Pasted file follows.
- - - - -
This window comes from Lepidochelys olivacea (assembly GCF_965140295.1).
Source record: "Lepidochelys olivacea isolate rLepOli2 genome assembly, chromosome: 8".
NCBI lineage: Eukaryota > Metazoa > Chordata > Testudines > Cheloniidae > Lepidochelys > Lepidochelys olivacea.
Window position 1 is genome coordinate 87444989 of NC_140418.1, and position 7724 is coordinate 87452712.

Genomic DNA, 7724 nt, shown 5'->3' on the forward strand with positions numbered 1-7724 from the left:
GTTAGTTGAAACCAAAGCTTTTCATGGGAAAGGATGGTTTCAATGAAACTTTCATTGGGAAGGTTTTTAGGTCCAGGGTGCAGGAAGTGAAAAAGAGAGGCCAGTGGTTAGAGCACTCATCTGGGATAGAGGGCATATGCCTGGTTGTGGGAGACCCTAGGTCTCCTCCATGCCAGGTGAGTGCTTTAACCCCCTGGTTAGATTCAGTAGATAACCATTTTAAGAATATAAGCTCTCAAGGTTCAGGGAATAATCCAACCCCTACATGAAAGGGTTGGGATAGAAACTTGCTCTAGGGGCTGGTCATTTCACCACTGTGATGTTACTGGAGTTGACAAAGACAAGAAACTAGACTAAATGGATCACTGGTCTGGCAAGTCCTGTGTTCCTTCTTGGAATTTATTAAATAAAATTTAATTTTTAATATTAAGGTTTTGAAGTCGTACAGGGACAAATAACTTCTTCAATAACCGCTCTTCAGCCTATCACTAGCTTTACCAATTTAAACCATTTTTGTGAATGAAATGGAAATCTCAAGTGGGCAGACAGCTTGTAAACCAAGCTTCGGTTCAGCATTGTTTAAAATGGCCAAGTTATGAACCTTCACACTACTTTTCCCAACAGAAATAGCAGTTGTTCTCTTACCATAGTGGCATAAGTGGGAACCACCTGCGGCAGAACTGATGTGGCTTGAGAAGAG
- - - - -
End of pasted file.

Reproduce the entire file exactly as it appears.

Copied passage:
This window comes from Lepidochelys olivacea (assembly GCF_965140295.1).
Source record: "Lepidochelys olivacea isolate rLepOli2 genome assembly, chromosome: 8".
NCBI lineage: Eukaryota > Metazoa > Chordata > Testudines > Cheloniidae > Lepidochelys > Lepidochelys olivacea.
Window position 1 is genome coordinate 87444989 of NC_140418.1, and position 7724 is coordinate 87452712.

Genomic DNA, 7724 nt, shown 5'->3' on the forward strand with positions numbered 1-7724 from the left:
GTTAGTTGAAACCAAAGCTTTTCATGGGAAAGGATGGTTTCAATGAAACTTTCATTGGGAAGGTTTTTAGGTCCAGGGTGCAGGAAGTGAAAAAGAGAGGCCAGTGGTTAGAGCACTCATCTGGGATAGAGGGCATATGCCTGGTTGTGGGAGACCCTAGGTCTCCTCCATGCCAGGTGAGTGCTTTAACCCCCTGGTTAGATTCAGTAGATAACCATTTTAAGAATATAAGCTCTCAAGGTTCAGGGAATAATCCAACCCCTACATGAAAGGGTTGGGATAGAAACTTGCTCTAGGGGCTGGTCATTTCACCACTGTGATGTTACTGGAGTTGACAAAGACAAGAAACTAGACTAAATGGATCACTGGTCTGGCAAGTCCTGTGTTCCTTCTTGGAATTTATTAAATAAAATTTAATTTTTAATATTAAGGTTTTGAAGTCGTACAGGGACAAATAACTTCTTCAATAACCGCTCTTCAGCCTATCACTAGCTTTACCAATTTAAACCATTTTTGTGAATGAAATGGAAATCTCAAGTGGGCAGACAGCTTGTAAACCAAGCTTCGGTTCAGCATTGTTTAAAATGGCCAAGTTATGAACCTTCACACTACTTTTCCCAACAGAAATAGCAGTTGTTCTCTTACCATAGTGGCATAAGTGGGAACCACCTGCGGCAGAACTGATGTGGCTTGAGAAGAG